SOR is just a Gauss Sidel iteraion that accelerates the step by $\omega$ usually between 1.2 and 1.4. The Poisson equation is expressed by $$ \Delta q^{r+1}_{i,k} = (1- \omega)\Delta q^{r+1}_{i,k} - \frac{\omega}{a_0}q^*_{i,k} + \frac{\omega}{a_0}\left( a_e \Delta q^{r+1}_{i, k+1} + a_w \Delta q^{r}_{i, k-1} + a_b \Delta q^{r+1}_{i+1, k} + a_e \Delta q^{r}_{i-1, k} \right) $$ where $r$ is the SOR iteration. Once $|\Delta q^{r+1}_{i,k} - \Delta q^{r}_{i,k}|$ is small enough, we can make the substitution $r=n$. Here we set $\Delta q^{r=0}_{i,k} = \Delta q^{n}_{i,k}$.

Below is a snip of the FORTRAN90 code used to implement this method.

```
%highlight figures/sor.f90
```

### Using Fortran in Python¶

You can call me old-fashioned. I prefer big band music, I wear my pants up to my chest, and I like my code written in Fortran. These new-fangled programming languages are too abstract. To many oop do-hickies and the like. All balderdash! A good numerical solver like the Conjugate Gradient is best written in a lower level language.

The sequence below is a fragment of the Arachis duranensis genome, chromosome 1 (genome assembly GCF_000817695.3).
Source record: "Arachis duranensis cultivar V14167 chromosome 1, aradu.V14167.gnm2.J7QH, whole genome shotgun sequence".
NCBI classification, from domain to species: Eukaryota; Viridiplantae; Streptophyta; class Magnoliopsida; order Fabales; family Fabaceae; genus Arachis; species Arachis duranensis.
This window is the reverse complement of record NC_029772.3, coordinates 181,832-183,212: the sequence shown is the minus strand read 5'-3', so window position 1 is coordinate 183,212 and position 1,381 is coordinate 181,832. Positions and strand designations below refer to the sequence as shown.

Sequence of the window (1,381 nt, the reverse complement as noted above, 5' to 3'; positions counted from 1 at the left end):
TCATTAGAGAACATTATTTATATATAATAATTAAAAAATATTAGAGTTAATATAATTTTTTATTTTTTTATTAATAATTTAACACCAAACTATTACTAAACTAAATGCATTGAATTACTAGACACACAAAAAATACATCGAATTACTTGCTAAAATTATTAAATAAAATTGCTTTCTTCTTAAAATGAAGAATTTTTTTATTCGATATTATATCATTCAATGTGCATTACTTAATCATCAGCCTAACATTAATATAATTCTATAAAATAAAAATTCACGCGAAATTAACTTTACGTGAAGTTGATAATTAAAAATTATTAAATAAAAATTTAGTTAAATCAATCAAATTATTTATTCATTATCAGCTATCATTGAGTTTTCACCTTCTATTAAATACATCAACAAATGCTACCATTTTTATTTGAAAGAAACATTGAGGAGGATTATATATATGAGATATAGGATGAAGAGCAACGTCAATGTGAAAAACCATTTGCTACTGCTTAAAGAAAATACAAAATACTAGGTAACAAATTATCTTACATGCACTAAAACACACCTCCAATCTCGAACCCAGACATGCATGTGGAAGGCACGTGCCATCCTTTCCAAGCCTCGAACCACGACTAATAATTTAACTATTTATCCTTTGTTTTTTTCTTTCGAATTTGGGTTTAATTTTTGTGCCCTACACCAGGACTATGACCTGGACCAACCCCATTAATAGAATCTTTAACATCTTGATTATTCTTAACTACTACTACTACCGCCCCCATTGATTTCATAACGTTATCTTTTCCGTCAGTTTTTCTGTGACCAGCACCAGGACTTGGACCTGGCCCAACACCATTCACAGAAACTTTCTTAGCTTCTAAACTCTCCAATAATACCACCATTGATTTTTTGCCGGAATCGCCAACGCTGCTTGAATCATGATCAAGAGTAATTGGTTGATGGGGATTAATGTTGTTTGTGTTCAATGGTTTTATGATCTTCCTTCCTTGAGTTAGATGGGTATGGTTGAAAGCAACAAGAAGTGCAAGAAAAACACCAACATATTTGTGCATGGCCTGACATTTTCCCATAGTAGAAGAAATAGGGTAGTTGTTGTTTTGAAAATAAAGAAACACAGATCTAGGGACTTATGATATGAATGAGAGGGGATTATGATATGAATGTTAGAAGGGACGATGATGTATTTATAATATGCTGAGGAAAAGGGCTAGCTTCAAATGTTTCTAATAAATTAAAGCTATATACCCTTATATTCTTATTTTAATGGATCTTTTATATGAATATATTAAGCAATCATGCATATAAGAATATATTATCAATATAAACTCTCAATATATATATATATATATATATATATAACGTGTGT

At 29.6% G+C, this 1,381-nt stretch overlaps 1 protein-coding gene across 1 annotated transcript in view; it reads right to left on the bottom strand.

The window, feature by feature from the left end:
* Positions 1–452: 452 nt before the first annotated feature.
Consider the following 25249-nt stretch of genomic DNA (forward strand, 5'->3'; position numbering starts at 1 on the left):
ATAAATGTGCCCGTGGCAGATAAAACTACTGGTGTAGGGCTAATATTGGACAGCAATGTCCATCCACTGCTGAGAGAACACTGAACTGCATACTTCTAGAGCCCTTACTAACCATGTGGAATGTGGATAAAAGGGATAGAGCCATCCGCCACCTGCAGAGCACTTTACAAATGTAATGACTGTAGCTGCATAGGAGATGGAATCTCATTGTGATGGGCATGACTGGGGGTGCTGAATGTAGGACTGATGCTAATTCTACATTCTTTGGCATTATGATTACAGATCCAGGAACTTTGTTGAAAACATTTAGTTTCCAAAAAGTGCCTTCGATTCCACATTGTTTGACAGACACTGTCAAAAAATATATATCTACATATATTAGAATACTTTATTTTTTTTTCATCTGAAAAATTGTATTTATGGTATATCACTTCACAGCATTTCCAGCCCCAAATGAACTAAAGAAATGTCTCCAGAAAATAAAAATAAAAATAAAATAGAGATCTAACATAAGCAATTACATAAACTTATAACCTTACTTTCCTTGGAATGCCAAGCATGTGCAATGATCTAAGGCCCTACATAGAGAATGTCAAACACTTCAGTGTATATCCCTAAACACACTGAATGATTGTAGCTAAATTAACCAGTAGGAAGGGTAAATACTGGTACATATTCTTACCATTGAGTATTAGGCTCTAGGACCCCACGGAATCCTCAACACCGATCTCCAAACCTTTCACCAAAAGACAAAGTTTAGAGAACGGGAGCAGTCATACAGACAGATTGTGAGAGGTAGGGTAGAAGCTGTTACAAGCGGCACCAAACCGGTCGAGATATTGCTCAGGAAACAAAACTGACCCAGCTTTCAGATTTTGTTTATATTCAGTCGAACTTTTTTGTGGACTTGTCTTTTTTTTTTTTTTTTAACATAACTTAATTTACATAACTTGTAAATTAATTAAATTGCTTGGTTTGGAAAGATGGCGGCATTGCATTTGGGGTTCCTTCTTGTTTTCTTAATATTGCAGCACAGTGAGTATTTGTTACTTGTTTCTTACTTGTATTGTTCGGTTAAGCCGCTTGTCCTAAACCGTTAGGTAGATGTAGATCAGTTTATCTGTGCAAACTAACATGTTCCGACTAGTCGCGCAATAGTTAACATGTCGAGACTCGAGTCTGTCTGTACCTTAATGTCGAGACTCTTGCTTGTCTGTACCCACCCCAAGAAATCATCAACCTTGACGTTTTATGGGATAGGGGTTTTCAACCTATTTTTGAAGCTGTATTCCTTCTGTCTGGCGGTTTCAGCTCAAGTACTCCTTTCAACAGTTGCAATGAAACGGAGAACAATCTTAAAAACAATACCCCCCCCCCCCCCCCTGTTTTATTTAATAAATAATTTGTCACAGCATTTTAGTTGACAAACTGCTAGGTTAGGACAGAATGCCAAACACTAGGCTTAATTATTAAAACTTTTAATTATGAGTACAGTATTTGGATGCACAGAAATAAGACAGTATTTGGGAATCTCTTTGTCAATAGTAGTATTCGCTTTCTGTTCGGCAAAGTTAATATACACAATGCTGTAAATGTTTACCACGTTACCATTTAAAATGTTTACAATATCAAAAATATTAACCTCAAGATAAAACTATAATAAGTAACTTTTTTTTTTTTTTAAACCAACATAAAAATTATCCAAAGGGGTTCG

Imagine my delight upon discovering the f2py module. Now you can run Fortran in a python environment. Below is a routine called myCGf that behaves just like our beloved Fortran subroutine. This is the number cruncher. You compile the code and create a python wrapper using the bash command:

$f2py -L/usr/local/lib/libblas.a --debug-capi -c CG.f90 -m myCG

Once that's over, you load the myCG library and run it like any other python function.

Below is an example of how I pass in parameters to a Fortran subroutine. You state what you want in your python environment by including comments with an f2py prefix.